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Microplastics in gray whales: OSU study looks at toxins in diet

Recent research out of Oregon State University found micro plastics in some mega-fauna.

Scientists estimated gray whales off the Oregon Coast ingest between 6.5 and 21 million micro particles per day, including micro plastics and fibers from clothing. To get to that number, they looked at the micro-particles in two things: the tiny zooplankton that whales eat and the whale’s poop.

Susanne Brander is an associate professor at OSU. She said the effect of the toxins on whales isn’t known, but her research with fish and other organisms shows something called food dilution: “Which basically means that you have a false sense of fullness,” she told KLCC. “That presence of those particles in your gut, sends a signal that you’ve eaten something, and so you’re either not going to seek out additional prey items, or you might be less able to absorb the nutrients.”

Co-author Leigh Torres said, “It’s likely that humans are also getting a lot of microplastics from our own fish diet.”

Brander emphasized these toxins are just one of the factors affecting whale health. Other stressors include decreased biodiversity and increased boat traffic.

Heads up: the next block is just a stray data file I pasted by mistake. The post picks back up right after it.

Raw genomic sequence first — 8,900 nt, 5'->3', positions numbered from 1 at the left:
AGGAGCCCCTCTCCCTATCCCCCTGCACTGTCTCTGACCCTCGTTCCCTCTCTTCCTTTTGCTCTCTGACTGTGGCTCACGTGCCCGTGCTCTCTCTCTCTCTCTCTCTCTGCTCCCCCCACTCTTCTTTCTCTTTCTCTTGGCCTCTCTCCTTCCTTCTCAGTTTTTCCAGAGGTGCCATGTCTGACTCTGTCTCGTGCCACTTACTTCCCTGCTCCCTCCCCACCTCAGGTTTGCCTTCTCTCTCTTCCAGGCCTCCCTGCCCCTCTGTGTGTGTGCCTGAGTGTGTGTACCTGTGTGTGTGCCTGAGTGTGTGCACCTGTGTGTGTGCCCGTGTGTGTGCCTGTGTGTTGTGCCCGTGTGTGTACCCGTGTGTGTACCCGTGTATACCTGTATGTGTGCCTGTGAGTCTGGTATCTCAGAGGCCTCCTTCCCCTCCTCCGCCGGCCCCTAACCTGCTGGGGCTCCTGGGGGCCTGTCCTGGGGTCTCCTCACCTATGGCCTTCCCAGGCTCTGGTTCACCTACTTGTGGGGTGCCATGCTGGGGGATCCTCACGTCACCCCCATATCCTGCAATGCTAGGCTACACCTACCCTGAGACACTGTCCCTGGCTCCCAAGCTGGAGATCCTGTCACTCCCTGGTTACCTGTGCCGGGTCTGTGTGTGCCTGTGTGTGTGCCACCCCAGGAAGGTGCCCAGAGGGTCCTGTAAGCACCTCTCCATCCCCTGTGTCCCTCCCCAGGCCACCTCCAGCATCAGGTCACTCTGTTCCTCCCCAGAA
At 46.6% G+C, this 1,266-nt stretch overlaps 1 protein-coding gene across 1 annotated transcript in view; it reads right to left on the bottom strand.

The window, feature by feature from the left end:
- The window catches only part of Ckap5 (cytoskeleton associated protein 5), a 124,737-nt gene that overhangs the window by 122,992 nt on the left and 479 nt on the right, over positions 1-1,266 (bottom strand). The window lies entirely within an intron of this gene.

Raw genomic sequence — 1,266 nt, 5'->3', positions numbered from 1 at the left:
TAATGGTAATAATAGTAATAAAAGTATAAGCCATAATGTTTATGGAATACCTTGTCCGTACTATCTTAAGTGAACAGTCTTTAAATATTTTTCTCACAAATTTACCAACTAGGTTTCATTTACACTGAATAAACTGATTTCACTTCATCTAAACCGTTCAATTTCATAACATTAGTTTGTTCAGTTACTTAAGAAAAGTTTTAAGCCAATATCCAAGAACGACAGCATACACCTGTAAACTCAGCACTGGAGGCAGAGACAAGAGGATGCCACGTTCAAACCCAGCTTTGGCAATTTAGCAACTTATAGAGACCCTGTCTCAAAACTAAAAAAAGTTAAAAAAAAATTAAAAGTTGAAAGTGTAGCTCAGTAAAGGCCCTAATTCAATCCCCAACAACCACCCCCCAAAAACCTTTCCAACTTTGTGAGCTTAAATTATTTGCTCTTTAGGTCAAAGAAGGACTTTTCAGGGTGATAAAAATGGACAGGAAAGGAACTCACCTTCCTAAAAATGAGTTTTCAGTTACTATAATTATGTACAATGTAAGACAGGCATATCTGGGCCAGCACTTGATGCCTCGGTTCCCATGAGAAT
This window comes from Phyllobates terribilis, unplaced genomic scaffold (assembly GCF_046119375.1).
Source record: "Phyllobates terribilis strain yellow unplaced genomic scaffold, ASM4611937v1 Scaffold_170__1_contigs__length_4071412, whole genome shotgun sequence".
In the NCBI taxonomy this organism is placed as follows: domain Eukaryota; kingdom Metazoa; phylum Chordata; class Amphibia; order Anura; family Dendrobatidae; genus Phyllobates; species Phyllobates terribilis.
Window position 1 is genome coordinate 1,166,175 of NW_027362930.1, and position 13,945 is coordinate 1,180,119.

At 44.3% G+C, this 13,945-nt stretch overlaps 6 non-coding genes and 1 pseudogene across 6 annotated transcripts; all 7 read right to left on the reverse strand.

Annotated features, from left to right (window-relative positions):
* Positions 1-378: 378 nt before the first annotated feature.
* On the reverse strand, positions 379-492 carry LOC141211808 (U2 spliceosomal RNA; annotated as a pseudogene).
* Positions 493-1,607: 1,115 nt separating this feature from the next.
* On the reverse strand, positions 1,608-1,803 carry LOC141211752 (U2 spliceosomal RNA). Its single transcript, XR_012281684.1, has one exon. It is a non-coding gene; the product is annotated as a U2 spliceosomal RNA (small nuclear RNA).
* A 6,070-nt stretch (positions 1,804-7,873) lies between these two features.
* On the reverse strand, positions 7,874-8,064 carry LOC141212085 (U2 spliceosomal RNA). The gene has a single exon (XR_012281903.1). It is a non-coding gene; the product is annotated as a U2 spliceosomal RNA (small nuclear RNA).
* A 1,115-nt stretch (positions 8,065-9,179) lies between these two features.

Micro particles have also been shown to get into the tissues of animals, and a study in rodents showed that the tiny plastics can upset the microbiome in just 24 hours.

Brander said one simple way to help is to require microfiber filters on washing machines. She said such a bill was introduced in Oregon this year, but it didn’t get out of committee. She said every time you do laundry, you’re producing millions of fibers from your clothing. When they go into the water treatment system, those microfibers either exit into the wastewater, or they become part of the sludge that’s converted into fertilizer.

First published July 3, 2023. Copyright 2023 KLCC. Reprinted with permission.

 

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